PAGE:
This evaluation assesses these activities and explores institutional issues that influenced their effectiveness. It asks what went well, whether lessons from previous crises were applied, and what issues need to be addressed going forward. In addition to asking about past performance, the evaluation asks how well the IMF is prepared for the future: whether it is better equipped to warn of systemic risks, and whether it is better positioned to respond to the next crisis.
The evaluation team gathered information through a variety of methods, including reviewing IMF and other documents and undertaking semi-structured interviews with authorities from more than 30 countries, Board members, and current and former Management and staff. The evaluation team participated in workshops and seminars to elicit the views of counterparts from other international institutions and private sector and civil society organizations. Background information and analysis can be found in background papers (see the IEO website, www.ieo-imf.org).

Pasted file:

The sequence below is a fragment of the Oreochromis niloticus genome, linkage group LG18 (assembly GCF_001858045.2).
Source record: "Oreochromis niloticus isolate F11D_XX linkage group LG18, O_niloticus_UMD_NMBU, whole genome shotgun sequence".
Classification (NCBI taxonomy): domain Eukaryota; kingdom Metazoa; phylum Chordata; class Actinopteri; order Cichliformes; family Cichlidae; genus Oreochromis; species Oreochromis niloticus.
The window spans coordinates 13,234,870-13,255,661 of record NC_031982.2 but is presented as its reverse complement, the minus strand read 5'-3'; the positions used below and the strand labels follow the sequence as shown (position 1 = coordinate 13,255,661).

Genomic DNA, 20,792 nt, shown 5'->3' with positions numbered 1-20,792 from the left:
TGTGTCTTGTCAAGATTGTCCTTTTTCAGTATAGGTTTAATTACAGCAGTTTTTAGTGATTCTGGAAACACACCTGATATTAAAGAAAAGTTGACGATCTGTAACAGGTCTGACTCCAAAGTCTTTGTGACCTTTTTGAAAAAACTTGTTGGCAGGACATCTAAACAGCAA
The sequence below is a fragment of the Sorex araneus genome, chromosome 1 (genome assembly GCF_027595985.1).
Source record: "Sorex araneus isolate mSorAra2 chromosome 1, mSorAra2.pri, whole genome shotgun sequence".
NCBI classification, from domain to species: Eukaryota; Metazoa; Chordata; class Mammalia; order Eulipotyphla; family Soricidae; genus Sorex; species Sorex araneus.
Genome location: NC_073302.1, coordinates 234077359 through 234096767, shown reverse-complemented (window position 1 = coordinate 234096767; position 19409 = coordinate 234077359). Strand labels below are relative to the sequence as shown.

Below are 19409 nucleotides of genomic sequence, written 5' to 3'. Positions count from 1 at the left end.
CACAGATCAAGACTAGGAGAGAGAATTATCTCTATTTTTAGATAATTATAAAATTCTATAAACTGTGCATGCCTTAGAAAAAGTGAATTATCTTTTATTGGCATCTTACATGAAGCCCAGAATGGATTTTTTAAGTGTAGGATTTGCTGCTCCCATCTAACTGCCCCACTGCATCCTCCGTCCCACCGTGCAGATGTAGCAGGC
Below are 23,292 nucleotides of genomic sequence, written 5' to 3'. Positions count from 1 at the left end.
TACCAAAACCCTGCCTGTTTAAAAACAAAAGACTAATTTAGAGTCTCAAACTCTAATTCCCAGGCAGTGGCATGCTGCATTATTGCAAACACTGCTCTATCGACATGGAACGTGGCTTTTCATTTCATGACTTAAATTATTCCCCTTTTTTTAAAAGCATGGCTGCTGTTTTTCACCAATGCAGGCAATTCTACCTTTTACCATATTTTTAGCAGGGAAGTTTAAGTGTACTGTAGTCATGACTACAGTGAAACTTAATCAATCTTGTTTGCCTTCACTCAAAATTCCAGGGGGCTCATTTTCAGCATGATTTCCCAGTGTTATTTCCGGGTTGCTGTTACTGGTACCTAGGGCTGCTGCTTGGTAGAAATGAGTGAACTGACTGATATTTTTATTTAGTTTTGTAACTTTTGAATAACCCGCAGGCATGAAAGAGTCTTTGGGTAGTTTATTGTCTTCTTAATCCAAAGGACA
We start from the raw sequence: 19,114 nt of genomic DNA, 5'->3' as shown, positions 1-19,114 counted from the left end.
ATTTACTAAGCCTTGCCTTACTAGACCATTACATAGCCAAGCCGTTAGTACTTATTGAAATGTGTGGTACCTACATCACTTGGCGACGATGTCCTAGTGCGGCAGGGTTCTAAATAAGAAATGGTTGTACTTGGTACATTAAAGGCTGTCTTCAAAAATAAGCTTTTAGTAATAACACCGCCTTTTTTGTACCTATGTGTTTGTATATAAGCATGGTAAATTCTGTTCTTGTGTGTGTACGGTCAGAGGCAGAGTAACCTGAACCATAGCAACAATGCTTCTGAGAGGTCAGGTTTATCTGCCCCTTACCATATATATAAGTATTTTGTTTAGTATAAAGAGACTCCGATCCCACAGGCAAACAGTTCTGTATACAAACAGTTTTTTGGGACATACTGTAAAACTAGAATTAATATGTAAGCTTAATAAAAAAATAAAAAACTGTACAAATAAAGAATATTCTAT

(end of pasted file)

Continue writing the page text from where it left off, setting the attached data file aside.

The remainder of this report is organized as follows. Chapter 2 considers IMF coordination roles in the response to the crisis. Chapter 3 assesses IMF surveillance following the crisis, focusing on the IMF’s macroeconomic and financial sector advice and on its work to strengthen its framework to detect risks and vulnerabilities. Chapter 4 examines the IMF’s contributions to strengthening the global financial safety net, including its efforts to bolster the resources available to member countries, as well as its lending to countries most affected by the crisis. Chapter 5 provides conclusions and key recommendations. Annex 1 presents an IMF-centric timeline of developments during the evaluation period, Annex 2 provides the background to and a description of the IMF downsizing exercise of 2008–09, Annex 3 presents the abstracts of the background papers prepared for the evaluation, and Annex 4 summarizes conclusions and recommendations from previous relevant IEO evaluations.